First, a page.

Excerpt: 'Richistan: A Journey Through the American Wealth Boom and the Lives of the New Rich'
BUTLER BOOT CAMP
Housetraining the New Rich
Dawn Carmichael stands at attention, holding two plates of almond-crusted sea bass with Moroccan salsa. The blond, ex-Starbucks barista is dressed in a blue suit and white shirt, with a crisply folded napkin draped over her left arm. She's lined up with three other servers in the cavernous kitchen of the Starkey Mansion, a prim, Georgian home in downtown Denver. When they get the signal — two taps on the kitchen door — the group will march into the dining room, greet their 12 dinner guests and begin their first public performance of the Ballet of Service.
The Ballet of Service is a complex routine where all the waiters must serve the plates to guest in perfect sync. It takes hours of practice. And it is one of the most demanding skills taught here at the Starkey Mansion — better known as Butler Boot Camp.
Ms. Carmichael visualizes the routine: Serve to the left, take two steps to the right, shift the second plate from right hand to left, and serve again. When "addressing" the table, she must lean in far enough for a smooth plate delivery, but not so close as to make the guests uncomfortable. After serving, she's supposed to take one step back, wait for eye contact with the other servers and exit the room counterclockwise.
Each step must look like a choreographed dance, building to a climax called the "crossover" — a plate-juggling pas de deux in which the butlers slide the second plate from their right to left hand with a quick body pivot, creating the illusion that the plate is suspended in midair while it's being transferred.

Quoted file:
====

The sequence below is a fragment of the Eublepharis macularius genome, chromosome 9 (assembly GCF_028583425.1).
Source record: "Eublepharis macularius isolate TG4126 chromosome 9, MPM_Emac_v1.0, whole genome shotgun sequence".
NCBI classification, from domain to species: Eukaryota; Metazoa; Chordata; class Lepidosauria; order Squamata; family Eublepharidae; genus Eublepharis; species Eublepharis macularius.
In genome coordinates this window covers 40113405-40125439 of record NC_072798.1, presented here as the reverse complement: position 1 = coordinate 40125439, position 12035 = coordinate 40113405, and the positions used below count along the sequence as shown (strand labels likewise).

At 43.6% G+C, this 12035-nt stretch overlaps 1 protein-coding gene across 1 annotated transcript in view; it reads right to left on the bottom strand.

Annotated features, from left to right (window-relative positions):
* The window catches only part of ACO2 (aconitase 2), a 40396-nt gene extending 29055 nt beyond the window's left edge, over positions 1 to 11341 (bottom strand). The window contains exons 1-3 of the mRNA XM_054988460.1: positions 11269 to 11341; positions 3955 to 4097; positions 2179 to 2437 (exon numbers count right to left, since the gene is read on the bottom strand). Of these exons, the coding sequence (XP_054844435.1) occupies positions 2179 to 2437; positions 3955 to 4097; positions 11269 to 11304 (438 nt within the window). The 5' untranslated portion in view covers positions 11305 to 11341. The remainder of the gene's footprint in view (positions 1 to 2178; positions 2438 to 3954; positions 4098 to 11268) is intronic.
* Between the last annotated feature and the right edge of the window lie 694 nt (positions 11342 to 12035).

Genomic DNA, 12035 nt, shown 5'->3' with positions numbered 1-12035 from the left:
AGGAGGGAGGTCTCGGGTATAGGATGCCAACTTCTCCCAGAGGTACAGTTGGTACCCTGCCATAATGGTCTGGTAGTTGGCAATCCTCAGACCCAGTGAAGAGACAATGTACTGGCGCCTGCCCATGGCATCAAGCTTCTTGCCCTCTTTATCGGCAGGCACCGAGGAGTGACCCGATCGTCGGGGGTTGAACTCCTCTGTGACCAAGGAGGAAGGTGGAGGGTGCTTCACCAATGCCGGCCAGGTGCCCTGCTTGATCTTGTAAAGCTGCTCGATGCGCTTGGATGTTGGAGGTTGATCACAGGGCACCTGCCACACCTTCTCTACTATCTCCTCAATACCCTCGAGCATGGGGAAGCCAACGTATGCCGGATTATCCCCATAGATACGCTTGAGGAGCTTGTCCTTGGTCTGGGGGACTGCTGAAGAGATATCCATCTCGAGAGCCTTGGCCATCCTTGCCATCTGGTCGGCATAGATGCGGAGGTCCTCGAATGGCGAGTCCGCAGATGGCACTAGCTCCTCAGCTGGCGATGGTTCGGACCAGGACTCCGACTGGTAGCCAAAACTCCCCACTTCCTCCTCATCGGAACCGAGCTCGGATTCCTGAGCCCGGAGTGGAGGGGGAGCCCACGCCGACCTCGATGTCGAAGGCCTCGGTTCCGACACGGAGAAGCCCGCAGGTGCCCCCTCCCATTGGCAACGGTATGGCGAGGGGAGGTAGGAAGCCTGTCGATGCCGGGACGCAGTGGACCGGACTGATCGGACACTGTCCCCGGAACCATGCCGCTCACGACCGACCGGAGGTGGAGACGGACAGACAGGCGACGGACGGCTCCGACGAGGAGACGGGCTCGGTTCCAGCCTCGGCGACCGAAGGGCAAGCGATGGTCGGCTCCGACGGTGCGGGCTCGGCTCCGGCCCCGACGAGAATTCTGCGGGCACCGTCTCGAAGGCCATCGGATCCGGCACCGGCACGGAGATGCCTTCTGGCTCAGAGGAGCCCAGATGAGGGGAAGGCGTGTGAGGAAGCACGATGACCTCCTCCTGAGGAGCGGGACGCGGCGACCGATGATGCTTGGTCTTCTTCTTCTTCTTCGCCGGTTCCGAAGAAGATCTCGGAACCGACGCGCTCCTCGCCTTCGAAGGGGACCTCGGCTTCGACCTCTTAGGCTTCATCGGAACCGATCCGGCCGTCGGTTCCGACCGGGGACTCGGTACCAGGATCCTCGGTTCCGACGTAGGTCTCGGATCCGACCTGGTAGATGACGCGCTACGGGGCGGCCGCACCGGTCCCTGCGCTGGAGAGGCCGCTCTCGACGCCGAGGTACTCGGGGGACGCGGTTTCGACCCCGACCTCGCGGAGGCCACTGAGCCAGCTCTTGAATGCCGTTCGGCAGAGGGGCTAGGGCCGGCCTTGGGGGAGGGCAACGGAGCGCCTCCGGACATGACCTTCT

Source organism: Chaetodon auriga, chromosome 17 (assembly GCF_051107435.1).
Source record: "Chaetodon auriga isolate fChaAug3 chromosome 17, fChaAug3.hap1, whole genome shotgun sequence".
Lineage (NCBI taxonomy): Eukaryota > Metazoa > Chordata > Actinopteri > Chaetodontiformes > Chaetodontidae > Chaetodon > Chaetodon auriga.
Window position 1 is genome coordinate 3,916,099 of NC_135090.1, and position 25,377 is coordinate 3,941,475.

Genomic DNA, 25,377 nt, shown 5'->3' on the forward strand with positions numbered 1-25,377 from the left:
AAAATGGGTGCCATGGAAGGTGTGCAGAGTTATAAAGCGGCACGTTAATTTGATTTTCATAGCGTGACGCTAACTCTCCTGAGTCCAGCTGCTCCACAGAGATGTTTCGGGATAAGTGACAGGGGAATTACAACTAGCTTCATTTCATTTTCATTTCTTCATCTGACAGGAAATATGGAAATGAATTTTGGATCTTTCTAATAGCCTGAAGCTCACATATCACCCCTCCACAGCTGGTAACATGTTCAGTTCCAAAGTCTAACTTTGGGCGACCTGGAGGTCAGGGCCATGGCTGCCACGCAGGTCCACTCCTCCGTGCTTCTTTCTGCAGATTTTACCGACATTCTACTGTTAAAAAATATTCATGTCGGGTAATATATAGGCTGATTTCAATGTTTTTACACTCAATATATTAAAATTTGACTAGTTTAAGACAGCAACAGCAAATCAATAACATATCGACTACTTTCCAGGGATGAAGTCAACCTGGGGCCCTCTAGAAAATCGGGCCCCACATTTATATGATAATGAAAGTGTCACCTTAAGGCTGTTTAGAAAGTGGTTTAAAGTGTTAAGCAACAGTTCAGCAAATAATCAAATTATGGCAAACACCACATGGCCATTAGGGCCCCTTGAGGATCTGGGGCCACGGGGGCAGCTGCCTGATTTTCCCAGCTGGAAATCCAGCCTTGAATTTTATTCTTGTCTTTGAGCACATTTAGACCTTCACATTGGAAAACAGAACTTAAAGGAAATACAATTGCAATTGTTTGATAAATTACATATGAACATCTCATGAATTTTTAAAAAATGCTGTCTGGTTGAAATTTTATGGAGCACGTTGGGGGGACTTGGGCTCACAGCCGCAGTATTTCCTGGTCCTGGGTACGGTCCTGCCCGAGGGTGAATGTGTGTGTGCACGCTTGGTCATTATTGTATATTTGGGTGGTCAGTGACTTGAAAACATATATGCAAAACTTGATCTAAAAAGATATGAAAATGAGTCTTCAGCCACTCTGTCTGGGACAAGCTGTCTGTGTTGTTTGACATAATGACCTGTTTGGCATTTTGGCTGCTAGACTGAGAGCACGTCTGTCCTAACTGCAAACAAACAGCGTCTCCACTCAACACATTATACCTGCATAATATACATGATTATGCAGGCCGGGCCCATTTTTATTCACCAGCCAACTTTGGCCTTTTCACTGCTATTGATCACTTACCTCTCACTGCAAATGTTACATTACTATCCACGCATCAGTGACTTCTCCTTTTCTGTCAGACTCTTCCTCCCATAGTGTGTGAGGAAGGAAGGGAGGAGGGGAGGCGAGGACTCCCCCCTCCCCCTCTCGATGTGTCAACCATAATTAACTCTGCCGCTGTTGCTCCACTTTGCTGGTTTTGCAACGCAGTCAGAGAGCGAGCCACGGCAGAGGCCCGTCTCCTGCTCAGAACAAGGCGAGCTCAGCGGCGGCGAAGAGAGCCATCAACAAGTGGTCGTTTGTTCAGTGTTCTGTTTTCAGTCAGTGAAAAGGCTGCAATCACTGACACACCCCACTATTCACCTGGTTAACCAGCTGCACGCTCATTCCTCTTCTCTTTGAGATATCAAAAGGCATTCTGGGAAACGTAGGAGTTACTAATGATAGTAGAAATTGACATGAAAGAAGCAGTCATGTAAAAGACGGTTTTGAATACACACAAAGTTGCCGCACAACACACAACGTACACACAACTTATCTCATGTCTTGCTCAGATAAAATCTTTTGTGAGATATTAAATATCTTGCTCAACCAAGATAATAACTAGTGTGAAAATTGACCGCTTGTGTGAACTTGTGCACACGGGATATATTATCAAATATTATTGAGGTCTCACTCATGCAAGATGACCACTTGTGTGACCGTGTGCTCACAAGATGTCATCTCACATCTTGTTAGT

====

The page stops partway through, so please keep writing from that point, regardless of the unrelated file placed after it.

The Ballet of Service is designed to show off all the desired traits of a butler-to-be — discipline, agility, poise and intimacy with tableware. And it's one of toughest training exercises here at Butler Boot Camp.
Four times a year, aspiring butlers from around the country converge for Boot Camp training at Starkey, officially known as the Starkey International Institute for Household Management. Their aim: to become masters at the care and feeding of the rich. For eight weeks, the students hole up inside the mansion to cook, clean, polish, dust, wash and fold. They learn how to iron a set of French cuffs in seconds flat. They're taught how to clip a 1926 Pardona cigar, how to dust a de Kooning canvas and how to pair an oaky chardonnay with roasted free-range game hen.
They learn how long it takes to clean a 45,000-square- foot mansion (20 to 30 hours depending on the art and antiques), where to find 1,020-thread-count sheets (Kreiss.com) and how to order Ben & Jerry's Chunky Monkey ice cream at midnight if your employer is on a yacht in the Mediterranean (a British concierge service). They will be able to divide a 30,000-square-foot home into "zones" for cleaning and maintenance. They will design "stationery wardrobes" — envelopes and letterhead specially designed to reflect the owner's wealth and social standing. They will be taught that sable stoles should never be stored in a cedar closet (it dries them out), and that Bentleys should never, ever be run through the car wash.
Most of the students live in the mansion during Boot Camp, following the strict Starkey rules. Everyone has to wear a uniform of khakis, crisp white shirts, blue blazers and brown shoes. First names are banned; everyone is "Mr." or "Ms." to stress the importance of boundaries. The students are required to rise from their seats every time a visitor enters the room. If there's a coffee cup that needs filling, a spoon that needs polishing or a visitor who needs welcoming, the Starkey students must spring into action. The butlers-to-be are so wired for service that when a class break is announced, they all pounce from their seats to fill each other's water glasses.
By the end of the course, the aspiring butlers will be masters at pampering the privileged. The rich, they will learn, like their shampoo bottles and toothpaste tubes always filled to the top. If their employers have four homes, chances are they'll want their dresser drawers and bathroom cabinets arranged exactly the same in every house, so they don't have to go searching for their socks or pills. And they learn that the rich live in constant fear of germs.